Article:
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President’s Page

A Campus Transformed By Joel Seligman
presidentCELEBRATING SUCCESS: In marking the success of The Meliora Challenge, Seligman thanked campaign leaders, trustees, alumni, friends, and other supporters for their commitment to the University. (Photo: Adam Fenster)

This year’s Meliora Weekend was a spectacular celebration. We had an opportunity to reflect on how far we have come in the 11 years of The Meliora Challenge Campaign which concluded in June.

Visitors to our campus had a chance to see firsthand the University’s transformation. The summer of 2016 was one of the most active construction periods in our history. Our campaign leaders, including alumni, friends, and supporters, have spurred dramatic changes. They have used their passion and generosity to help the University navigate a course to the Next Level.

I am grateful to several leaders of our Board of Trustees who have helped to shape the academic and physical plant of our campus. Trustees Danny Wegman, Bob Goergen ’60, Ed Hajim ’59, and Evans Lam ’83, ’84S (MBA) are responsible for recent transformative projects that we celebrated during Meliora Weekend. There was much more.

Wegmans Hall was dedicated on October 6 during our board meeting and is scheduled for full occupancy in the winter of 2017. The new state-of-the-art, 50,000-square-foot building will house the Goergen Institute for Data Science as well as the Department of Computer Science and other academic areas. The building will provide much-needed space for collaborative research, conferences, workshops, and special events.

The Edmund A. Hajim Science & Engineering Quadrangle, which includes the Robert B. Goergen Hall for Biomedical Engineering and Optics, Hylan Hall, Hutchison Hall, the Computer Studies Building, and Wegmans Hall, was dedicated on October 7. The new quadrangle will bring vibrancy to the River Campus, offering additional green space and social areas for events and activities.

Evans Lam Square is now open, substantially modernizing the first floor of Rush Rhees Library just off the Roger B. Friedlander Lobby. We dedicated the new space on October 5. Lam Square has transformed the look of the library into a space that will function much like a town square, serving as the central location for library users to do research, collaborate on projects, and explore new technologies. A “technology sandbox” now serves as an open space for exploring cutting-edge tools that can be used in coursework. Evans Lam Square is also the central location for the library’s Q&i service, which provides circulation and basic research support.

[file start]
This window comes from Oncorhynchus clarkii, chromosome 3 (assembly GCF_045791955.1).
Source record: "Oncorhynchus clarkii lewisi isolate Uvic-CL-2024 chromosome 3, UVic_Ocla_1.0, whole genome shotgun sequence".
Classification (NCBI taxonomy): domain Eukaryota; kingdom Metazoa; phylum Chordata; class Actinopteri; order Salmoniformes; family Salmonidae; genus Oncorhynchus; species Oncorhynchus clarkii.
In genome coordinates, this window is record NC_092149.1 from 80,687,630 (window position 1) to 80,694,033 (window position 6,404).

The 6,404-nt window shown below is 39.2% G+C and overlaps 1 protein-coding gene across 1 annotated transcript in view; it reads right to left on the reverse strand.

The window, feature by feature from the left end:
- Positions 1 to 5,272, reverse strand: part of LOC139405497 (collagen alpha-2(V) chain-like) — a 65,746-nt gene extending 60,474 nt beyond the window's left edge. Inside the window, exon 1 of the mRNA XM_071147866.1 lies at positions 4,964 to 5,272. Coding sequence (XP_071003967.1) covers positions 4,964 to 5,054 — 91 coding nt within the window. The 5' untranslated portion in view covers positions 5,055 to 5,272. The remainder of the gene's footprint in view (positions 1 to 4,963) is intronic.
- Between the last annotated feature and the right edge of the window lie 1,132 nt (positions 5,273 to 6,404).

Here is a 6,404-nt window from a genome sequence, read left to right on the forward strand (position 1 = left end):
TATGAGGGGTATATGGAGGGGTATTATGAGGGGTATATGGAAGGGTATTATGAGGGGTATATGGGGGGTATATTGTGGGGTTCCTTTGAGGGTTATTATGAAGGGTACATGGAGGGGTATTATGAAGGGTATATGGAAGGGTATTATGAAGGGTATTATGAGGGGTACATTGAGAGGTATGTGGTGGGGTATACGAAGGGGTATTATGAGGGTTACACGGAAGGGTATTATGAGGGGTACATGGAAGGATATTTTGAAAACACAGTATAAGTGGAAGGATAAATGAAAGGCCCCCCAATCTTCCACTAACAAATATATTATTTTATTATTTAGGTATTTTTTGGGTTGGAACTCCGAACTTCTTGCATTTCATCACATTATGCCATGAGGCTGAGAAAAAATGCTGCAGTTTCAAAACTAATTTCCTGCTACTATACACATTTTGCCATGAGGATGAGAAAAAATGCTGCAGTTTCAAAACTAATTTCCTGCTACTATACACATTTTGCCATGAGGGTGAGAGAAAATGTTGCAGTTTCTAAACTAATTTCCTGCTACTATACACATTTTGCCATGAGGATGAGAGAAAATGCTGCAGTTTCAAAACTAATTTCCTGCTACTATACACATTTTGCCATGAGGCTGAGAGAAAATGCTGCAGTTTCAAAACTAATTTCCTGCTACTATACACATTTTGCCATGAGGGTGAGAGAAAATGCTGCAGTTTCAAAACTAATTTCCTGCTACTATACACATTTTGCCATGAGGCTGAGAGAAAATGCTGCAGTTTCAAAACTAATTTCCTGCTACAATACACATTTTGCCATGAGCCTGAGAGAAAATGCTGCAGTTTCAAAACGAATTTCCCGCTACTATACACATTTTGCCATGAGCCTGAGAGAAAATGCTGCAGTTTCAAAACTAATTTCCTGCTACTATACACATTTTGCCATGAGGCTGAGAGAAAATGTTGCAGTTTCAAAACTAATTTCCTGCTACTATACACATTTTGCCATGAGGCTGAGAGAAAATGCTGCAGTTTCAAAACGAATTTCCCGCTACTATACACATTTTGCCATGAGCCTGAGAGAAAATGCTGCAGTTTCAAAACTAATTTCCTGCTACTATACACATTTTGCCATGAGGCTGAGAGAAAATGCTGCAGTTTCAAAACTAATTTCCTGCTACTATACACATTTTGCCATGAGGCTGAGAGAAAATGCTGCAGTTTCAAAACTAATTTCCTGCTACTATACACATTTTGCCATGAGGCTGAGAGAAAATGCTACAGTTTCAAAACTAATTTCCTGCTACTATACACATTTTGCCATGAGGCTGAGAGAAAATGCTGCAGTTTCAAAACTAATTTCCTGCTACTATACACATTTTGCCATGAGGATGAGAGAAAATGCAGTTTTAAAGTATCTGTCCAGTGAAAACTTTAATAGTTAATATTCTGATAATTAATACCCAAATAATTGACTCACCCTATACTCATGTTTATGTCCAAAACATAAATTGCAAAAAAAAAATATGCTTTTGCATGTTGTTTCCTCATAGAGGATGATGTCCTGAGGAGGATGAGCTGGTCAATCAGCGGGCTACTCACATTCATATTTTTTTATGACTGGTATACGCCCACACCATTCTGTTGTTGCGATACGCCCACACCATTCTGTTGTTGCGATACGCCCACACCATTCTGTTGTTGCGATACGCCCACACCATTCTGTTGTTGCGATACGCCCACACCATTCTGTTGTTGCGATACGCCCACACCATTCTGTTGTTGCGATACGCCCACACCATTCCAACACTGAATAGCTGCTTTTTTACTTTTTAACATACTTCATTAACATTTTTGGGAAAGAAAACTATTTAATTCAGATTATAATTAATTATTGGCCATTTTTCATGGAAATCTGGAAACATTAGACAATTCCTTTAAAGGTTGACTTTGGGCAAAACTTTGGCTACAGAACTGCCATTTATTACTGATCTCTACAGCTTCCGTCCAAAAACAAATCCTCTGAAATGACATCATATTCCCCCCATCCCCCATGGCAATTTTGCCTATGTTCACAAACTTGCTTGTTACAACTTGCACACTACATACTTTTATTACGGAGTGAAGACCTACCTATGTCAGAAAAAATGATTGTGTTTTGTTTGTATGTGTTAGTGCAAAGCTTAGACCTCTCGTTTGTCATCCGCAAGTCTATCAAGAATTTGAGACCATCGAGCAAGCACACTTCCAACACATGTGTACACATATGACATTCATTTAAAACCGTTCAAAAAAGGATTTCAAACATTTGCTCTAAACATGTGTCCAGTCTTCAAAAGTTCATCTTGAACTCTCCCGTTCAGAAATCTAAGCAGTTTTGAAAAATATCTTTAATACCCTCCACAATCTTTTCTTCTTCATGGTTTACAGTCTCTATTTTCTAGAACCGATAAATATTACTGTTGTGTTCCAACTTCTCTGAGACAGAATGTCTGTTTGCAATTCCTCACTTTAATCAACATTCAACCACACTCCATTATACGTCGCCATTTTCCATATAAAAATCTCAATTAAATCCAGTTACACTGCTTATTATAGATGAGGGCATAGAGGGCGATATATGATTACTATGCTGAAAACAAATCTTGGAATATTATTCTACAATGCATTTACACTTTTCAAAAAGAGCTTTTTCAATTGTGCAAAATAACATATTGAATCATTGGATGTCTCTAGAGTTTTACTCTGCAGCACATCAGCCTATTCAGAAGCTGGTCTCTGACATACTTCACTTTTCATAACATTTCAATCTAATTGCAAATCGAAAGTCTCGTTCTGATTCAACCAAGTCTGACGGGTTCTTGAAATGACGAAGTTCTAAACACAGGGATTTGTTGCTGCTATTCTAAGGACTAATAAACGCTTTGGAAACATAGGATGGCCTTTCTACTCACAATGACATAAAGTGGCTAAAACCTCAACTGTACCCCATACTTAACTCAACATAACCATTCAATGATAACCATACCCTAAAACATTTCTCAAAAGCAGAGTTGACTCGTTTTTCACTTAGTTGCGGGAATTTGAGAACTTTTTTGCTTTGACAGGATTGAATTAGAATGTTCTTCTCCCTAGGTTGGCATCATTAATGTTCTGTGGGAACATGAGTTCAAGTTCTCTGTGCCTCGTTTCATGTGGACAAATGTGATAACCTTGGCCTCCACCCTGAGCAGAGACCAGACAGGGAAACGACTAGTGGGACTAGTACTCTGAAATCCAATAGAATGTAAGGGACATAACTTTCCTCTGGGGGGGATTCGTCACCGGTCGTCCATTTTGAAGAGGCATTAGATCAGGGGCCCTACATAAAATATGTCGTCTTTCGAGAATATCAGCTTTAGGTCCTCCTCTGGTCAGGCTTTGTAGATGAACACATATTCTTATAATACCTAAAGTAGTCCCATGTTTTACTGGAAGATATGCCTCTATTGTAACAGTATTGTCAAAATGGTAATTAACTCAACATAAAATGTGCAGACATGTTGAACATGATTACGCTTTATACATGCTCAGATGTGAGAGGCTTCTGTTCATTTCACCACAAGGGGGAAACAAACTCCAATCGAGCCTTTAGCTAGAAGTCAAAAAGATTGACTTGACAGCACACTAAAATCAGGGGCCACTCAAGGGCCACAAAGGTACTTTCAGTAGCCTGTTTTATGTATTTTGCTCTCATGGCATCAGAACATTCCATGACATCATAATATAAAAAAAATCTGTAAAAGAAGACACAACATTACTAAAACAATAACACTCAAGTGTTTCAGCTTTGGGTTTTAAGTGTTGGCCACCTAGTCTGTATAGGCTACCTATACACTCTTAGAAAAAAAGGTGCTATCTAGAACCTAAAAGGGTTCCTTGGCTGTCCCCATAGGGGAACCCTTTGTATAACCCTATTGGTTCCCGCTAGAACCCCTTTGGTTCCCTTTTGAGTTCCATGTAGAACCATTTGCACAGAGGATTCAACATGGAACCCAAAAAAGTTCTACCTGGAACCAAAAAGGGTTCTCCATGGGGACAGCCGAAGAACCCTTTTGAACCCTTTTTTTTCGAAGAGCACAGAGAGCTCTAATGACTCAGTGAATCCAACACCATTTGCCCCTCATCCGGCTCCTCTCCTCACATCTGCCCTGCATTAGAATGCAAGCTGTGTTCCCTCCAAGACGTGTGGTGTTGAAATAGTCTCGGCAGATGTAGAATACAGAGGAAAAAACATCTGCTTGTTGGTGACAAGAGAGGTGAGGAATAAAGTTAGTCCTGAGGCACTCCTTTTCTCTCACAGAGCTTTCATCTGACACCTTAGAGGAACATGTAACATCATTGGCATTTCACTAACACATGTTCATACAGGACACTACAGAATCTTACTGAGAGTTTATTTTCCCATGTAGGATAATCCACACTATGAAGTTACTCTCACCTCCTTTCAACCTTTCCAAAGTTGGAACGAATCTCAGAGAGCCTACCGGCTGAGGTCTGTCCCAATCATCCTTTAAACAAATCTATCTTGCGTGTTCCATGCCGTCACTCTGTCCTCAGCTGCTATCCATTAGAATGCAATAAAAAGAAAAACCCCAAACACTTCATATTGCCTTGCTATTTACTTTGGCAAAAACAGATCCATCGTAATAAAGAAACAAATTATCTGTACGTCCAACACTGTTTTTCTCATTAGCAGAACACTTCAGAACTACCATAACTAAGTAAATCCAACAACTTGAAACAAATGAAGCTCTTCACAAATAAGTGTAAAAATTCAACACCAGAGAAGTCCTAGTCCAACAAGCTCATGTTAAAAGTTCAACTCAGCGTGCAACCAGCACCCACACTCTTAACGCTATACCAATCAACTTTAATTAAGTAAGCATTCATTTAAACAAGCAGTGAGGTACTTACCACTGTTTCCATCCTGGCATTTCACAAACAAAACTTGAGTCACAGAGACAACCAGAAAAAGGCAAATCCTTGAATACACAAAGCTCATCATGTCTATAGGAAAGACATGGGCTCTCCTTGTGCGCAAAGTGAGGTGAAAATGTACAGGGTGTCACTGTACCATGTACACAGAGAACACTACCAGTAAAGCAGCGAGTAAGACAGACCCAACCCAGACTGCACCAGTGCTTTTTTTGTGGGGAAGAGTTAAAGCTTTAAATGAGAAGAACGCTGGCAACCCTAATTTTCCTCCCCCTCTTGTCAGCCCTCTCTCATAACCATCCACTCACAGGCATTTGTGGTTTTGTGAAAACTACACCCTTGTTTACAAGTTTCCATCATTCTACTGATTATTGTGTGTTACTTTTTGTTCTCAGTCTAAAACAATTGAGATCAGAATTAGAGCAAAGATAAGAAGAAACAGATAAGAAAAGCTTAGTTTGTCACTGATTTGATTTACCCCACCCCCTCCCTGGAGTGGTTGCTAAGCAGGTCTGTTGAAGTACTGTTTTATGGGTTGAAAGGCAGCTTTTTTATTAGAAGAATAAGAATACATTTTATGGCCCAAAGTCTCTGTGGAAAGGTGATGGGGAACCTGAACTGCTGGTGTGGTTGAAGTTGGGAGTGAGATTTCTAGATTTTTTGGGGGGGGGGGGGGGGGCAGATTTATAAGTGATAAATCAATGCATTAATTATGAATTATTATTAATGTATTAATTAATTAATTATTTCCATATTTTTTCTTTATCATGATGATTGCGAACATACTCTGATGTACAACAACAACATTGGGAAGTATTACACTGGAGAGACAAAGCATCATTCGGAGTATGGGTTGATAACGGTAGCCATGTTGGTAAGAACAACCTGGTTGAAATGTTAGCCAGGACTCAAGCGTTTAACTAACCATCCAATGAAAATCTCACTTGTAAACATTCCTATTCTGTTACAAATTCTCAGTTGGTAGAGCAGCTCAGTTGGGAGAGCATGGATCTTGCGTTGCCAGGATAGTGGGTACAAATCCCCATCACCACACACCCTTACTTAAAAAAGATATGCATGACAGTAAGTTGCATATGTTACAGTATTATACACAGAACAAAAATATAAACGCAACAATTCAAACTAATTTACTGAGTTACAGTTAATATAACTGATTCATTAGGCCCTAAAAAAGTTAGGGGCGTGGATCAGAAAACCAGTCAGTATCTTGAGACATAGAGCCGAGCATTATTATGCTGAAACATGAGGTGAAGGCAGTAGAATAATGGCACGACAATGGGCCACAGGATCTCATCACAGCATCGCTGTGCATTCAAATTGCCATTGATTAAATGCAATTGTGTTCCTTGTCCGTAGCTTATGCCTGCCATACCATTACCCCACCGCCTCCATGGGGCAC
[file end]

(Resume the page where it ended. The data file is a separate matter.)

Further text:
On the second floor in Rush Rhees Library, we will soon complete a new 8,500-square-foot Humanities Center space, which will feature lounge and conference space, offices, and a seminar room.

The Frederick Douglass Building has been transformed into a new student common space. The four-story building has opened a reinvented dining facility, redesigned student gathering spaces, the Paul J. Burgett Intercultural Center, and the new Language Center.

A renovation and expansion of the press box in Fauver Stadium and a refurbishment of the concourse was completed in early October. Construction began during the summer on a new 72,000-square-foot residence hall overlooking the University’s Brian F. Prince Athletic Complex, due to open next fall. The finished building will feature four residential floors to house approximately 150 new beds, meeting rooms for study groups and workshops, a new locker room facility, and training rooms for our athletic programs. Parts of Schlegel and Gleason Halls in the Simon Business School were renovated this summer, adding new office space and updated classroom spaces.

At the Eastman School of Music, the year began with a refurbished Kilbourn Hall, with new carpeting, seats, aisle lighting, and handrails.

Phase II construction of the new Golisano Children’s Hospital building has begun and will feature six additional operating rooms, the Clay E. and Rita M. Buzzard Pediatric Cardiac Cath Lab Suite, and 23 new private pre-op and post-op recovery rooms. Construction is scheduled to be completed in 2017.

Construction also continues on a new 90,000-square-foot, state-of-the-art building for imaging sciences and complex pediatric care on East River Road to provide the region’s first outpatient interventional radiology clinic and the region’s first standalone clinic for the integrated care of autism, the William and Mildred Levine Autism Clinic.

I am grateful to many other trustees and friends for their vision, their counsel, their guidance, and their confidence in the ability of this University to always strive to be ever better. Our achievements together are a result of always aiming higher. Now, onward, to the Next Level.